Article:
How fair is the Finnish media when it reports about racism and bigotry?

by , under Enrique Tessieri

What role has the media played in spreading racism and bigotry in Finland since the 1990s? If it has played a big role, has its reporting improved or got worse? 

The narrative of the media, and that of politicians concerning our ever-growing culturally diverse society, has changed but it still has a lot of room for self-criticism and improvement.

When the media serves politicians and other voices that single out certain groups, victimizing them because they are of a different religious or cultural background, it’s clear that this exercise is costly to taxpayers.

It is ironic that politicians of anti-immigration parties like the Perussuomalaiset (PS)*, and the tacit support they receive from other politicians from other parties, want Finland to fail in becoming a successful culturally diverse society.

Why would politicians like MEP Jussi Halla-Aho, MP Olli Immonen and many other in this country would not want to see us succeed in building a successful culturally diverse society?

The answer is simple: They would be out of a political job and career.

Let’s go back to the original question: Is Finland’s media racist and bigoted?

While we can’t claim that Finland’s media is racist they do publish a lot of racist and bigoted things. Many of these stories are in code and serve the anti-immigration narrative. One recent example is of a story by YLE on crime rates committed by foreigners in Eastern Finland.

The YLE story’s headline stated that crime committed by foreigners rose by 179% in the beginning of the year. We find out later in the story that we’re speaking of only 206 suspected crimes, which is only about 1.5% of all 14,923 crimes reported during that period.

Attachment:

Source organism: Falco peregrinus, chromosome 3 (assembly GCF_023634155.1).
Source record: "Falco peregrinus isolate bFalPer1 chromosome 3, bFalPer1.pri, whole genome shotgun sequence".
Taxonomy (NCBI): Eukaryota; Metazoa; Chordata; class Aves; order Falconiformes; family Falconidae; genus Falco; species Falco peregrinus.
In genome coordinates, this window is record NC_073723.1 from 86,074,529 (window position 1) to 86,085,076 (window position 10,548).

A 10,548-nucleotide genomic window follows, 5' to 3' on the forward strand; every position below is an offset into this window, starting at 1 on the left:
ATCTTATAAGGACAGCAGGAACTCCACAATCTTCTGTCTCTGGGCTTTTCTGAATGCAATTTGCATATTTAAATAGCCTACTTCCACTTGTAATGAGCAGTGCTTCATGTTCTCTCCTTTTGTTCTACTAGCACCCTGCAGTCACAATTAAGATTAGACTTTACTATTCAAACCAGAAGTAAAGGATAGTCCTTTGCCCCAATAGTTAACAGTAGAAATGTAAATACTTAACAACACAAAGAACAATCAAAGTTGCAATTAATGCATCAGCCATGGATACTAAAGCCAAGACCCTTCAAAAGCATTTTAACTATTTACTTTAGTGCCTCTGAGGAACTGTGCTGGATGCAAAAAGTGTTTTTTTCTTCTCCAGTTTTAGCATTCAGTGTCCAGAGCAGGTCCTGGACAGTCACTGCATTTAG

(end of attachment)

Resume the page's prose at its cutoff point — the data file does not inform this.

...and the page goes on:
A story doesn’t have to be “racist” to be inappropriate. Unfair journalism that is slanted is just sloppy and unprofessional journalism.

While not all police ethnically profile people and while not all journalists are multiculturally challenged, it’s those that have these issues that give these professions a bad name.

Take a look below at some of the ads from the 1990s published by Ilta-Sanomat, a tabloid that continues to publish racist stories about migrants, asylum seekers and minorities. Certainly the stories that Ilta-Sanomat writes today have changed from about 25 years ago. Even so, it’s still the same narrative but in a different context.

Some of these diehard narratives are that migrants are rapists, criminals, social welfare bums and just plain bad people that shouldn’t be trusted.

Check out these Ilta-Sanomat ads below for yourselves.

Näyttökuva 2016-4-24 kello 15.24.10

Näyttökuva 2016-4-24 kello 15.26.20 Näyttökuva 2016-4-24 kello 15.32.56 Näyttökuva 2016-4-24 kello 15.34.19


Näyttökuva 2016-4-24 kello 15.37.09

The question that we should ask and hope to address is how reporting in Finland can be fairer and report fairly about people who are migrants and minorities.

Last year, Migrant Tales documented 48 cases of suspect and sloppy reporting about migrants and our culturally diverse society.

If I worked only for Migrant Tales full time and got paid for my workI’m certain I could have documented hundreds of cases of sloppy reporting during 2015 when it comes to cultural diversity.

The media plays an important role in defending our values. One of those values that it should maintain is fair reporting of migrants and minorities.

The Finnish name for the Finns Party is the Perussuomalaiset (PS). The English names of the party adopted by the PS, like True Finns or Finns Party, promote in our opinion nativist nationalism and xenophobia. We, therefore, prefer to use the Finnish name of the party on our postings. The direct translation of “Perussuomalaiset” is “basic” or “fundamental Finn.”